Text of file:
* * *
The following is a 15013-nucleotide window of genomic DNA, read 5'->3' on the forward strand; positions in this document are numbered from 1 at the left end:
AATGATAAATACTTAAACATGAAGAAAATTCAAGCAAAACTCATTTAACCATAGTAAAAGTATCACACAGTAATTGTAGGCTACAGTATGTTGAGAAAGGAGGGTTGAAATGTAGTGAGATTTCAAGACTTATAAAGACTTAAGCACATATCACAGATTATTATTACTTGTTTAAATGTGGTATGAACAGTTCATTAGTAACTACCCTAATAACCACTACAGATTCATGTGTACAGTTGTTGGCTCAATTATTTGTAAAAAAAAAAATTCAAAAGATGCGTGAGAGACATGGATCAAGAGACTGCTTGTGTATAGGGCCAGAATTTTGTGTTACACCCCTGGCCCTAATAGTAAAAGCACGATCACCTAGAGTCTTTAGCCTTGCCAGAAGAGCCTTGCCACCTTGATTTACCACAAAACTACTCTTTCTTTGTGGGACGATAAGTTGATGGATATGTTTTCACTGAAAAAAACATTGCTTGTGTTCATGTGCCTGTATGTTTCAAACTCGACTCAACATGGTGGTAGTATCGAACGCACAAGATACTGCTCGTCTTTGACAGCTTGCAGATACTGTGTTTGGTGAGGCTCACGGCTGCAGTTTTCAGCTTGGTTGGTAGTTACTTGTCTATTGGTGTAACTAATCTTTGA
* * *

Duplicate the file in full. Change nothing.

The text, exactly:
The following is a 15013-nucleotide window of genomic DNA, read 5'->3' on the forward strand; positions in this document are numbered from 1 at the left end:
AATGATAAATACTTAAACATGAAGAAAATTCAAGCAAAACTCATTTAACCATAGTAAAAGTATCACACAGTAATTGTAGGCTACAGTATGTTGAGAAAGGAGGGTTGAAATGTAGTGAGATTTCAAGACTTATAAAGACTTAAGCACATATCACAGATTATTATTACTTGTTTAAATGTGGTATGAACAGTTCATTAGTAACTACCCTAATAACCACTACAGATTCATGTGTACAGTTGTTGGCTCAATTATTTGTAAAAAAAAAAATTCAAAAGATGCGTGAGAGACATGGATCAAGAGACTGCTTGTGTATAGGGCCAGAATTTTGTGTTACACCCCTGGCCCTAATAGTAAAAGCACGATCACCTAGAGTCTTTAGCCTTGCCAGAAGAGCCTTGCCACCTTGATTTACCACAAAACTACTCTTTCTTTGTGGGACGATAAGTTGATGGATATGTTTTCACTGAAAAAAACATTGCTTGTGTTCATGTGCCTGTATGTTTCAAACTCGACTCAACATGGTGGTAGTATCGAACGCACAAGATACTGCTCGTCTTTGACAGCTTGCAGATACTGTGTTTGGTGAGGCTCACGGCTGCAGTTTTCAGCTTGGTTGGTAGTTACTTGTCTATTGGTGTAACTAATCTTTGA